Mental Health and me


Dorset Mind Your Head’s Abigail Hole shares her personal struggle as we approach October’s World Mental Health Day

World Mental Health Day (WMHD) is fast approaching – 10th October. As a community, we have experienced significant change and loss over the course of the pandemic; I’ll be taking this time to reflect and acknowledge how I’m feeling – and try to be mindful of others.

Importance of mental health
The importance of mental health cannot be overstated. Being mentally healthy means being able to cope with feelings. It includes our emotional, psychological, and social wellbeing – affecting how we think, feel and act. I know when my mental health isn’t great, I feel increased pressure on my relationships.
It’s important to remember that everyone and anyone can experience poor mental health at some point in their lives. But some people might be more vulnerable then others, including people who identify as LGBTQI+, young people (of whom I am one), minority cultures and other marginalised communities.

Collective grief
While completing my final year at university last year, just after the Covid lockdowns, I felt isolated in grief. Living alone in a flat with the remnants of my flatmate’s belongings (she had returned to her home country), I sank into a period of depression. I sought help from my university to manage my workload and I attended weekly therapy sessions.
Post-lockdown I was able to join a university society, and I noticed a significant improvement in my mental health. I am in a much happier place now, but I find memories still trigger an emotional response. I continue to manage anxious thoughts and seek support for my own mental health.
We should acknowledge the lasting impact the pandemic has had on our communities. World Mental Health Day is an opportunity to recognise other people’s feelings and to display kindness, reaching out to those in need.

Acknowledging mental health
We tend to ask people if they are OK without allowing the space for a response beyond ‘I’m OK.’ Perhaps it’s the British in us – assuming we would burden others with our problems.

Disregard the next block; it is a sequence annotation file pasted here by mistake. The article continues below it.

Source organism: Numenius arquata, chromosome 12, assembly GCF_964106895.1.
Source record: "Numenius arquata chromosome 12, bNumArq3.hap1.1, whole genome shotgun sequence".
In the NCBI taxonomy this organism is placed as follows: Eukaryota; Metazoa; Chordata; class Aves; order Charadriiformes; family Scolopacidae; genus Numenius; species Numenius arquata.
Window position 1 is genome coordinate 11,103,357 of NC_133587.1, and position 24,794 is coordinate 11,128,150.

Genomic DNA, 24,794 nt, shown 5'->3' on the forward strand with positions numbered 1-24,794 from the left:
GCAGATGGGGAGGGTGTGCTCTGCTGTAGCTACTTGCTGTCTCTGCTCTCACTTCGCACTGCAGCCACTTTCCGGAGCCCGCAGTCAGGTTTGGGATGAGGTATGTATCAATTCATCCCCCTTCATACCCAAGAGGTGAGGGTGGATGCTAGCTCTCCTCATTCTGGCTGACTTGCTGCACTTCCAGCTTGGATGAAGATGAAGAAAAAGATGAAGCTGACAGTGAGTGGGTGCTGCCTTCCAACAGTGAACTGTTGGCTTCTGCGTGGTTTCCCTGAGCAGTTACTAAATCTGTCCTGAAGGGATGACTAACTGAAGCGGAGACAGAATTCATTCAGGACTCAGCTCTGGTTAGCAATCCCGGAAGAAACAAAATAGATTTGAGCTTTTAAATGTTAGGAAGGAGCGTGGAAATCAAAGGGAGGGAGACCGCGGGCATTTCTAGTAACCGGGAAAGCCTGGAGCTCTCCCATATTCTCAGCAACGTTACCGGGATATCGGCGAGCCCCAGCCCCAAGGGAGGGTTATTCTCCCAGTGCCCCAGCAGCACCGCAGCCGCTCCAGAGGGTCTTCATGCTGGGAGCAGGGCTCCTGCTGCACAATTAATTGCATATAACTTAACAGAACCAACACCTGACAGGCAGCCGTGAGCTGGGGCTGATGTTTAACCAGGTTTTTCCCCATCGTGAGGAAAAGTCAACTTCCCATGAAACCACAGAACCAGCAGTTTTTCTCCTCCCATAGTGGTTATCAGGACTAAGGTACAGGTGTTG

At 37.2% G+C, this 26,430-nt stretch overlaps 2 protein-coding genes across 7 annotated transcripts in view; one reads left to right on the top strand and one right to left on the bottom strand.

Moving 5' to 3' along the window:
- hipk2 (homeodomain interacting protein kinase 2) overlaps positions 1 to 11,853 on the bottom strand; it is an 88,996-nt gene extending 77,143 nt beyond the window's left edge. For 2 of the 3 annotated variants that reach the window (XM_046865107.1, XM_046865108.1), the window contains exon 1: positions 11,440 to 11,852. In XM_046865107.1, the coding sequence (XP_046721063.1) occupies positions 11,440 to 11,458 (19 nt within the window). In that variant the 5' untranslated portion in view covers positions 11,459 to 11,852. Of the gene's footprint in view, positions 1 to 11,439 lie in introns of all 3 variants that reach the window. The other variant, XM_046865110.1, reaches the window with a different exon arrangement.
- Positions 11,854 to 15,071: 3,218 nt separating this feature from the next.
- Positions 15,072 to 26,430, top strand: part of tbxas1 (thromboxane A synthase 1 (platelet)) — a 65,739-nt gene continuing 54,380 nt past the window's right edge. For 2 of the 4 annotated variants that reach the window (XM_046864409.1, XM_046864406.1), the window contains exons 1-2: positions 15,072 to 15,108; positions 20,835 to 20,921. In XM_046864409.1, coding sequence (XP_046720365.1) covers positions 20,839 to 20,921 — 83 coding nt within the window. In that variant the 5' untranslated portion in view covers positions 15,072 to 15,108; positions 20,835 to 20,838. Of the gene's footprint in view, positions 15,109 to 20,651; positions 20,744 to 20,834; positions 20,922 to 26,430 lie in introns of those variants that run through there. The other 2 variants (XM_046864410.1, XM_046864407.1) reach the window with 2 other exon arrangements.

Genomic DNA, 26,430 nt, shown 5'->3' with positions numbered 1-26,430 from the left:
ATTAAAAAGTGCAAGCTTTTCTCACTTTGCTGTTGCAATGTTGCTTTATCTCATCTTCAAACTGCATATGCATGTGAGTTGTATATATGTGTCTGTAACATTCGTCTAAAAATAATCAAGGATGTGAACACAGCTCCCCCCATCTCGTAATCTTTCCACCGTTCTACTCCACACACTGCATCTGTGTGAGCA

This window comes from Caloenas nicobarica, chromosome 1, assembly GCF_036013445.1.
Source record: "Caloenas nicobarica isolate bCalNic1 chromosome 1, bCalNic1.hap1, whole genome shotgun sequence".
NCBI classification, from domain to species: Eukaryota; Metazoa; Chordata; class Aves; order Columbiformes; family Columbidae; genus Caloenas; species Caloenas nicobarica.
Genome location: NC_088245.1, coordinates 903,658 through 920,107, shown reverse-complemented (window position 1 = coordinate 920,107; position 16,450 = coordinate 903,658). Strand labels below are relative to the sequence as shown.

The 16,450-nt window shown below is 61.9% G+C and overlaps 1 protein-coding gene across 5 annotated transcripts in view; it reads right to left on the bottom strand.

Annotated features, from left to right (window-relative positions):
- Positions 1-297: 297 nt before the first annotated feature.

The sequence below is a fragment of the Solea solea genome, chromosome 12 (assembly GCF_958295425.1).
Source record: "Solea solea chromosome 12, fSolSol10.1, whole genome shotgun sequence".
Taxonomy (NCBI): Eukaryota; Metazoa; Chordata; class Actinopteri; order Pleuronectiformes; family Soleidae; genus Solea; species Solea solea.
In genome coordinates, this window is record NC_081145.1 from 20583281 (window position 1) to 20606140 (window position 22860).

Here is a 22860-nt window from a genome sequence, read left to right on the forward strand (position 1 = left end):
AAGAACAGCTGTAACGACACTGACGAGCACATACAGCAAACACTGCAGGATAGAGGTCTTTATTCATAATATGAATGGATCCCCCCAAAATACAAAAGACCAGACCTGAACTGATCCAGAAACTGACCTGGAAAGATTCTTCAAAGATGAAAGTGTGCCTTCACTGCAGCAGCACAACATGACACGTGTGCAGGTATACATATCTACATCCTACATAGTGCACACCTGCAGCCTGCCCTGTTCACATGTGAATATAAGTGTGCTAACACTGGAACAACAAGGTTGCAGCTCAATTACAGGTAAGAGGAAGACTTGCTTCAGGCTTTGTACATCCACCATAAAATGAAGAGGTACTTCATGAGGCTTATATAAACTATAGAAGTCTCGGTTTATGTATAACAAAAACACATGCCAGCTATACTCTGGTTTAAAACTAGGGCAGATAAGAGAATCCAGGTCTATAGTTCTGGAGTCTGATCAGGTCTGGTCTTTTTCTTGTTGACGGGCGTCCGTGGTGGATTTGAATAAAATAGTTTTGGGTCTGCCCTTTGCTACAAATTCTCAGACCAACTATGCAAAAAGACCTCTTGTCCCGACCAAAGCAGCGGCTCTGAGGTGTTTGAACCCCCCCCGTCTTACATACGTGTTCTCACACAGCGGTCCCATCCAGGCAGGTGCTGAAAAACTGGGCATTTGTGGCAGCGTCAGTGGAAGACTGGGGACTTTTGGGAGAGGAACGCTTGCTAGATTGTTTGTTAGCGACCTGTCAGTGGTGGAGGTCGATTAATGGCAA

If you sense someone isn’t feeling ‘fine’, enquire about it in a safe and private space which gives them the opportunity to reach out. Listening is key in supporting someone who may be experiencing mental health challenges.
Dorset Mind trainers reiterate the importance of listening, showing engagement through positive body language, maintaining eye contact to let others know you are interested in their replies – or by using affirmative movement such as nodding your head to show empathy.
Remember to always ask twice to check they are OK.

Ask yourself if YOU are OK …
Prioritise your own mental health by taking time for self-reflection; consider how you are feeling today and do more activities which bring you joy.
You can also utilise this time to connect with others, through groups like Active in Mind or Wellbeing in Mind. Alternatively, Facebook is a helpful tool for discovering communities with common interests.
Participants who have attended group support at Dorset Mind have shared the importance of being able to interact with others during a difficult period in their life.
On World Mental Health Day, 10th October, we want to #GetDorsetTalking about mental health and wellbeing. Our collective superpower as humans is our ability to feel and display empathy, listening and accepting others.
You are only ever one conversation away from the help you deserve.

Dorset Mind have 1-2-1 and group support that you can access via their website:


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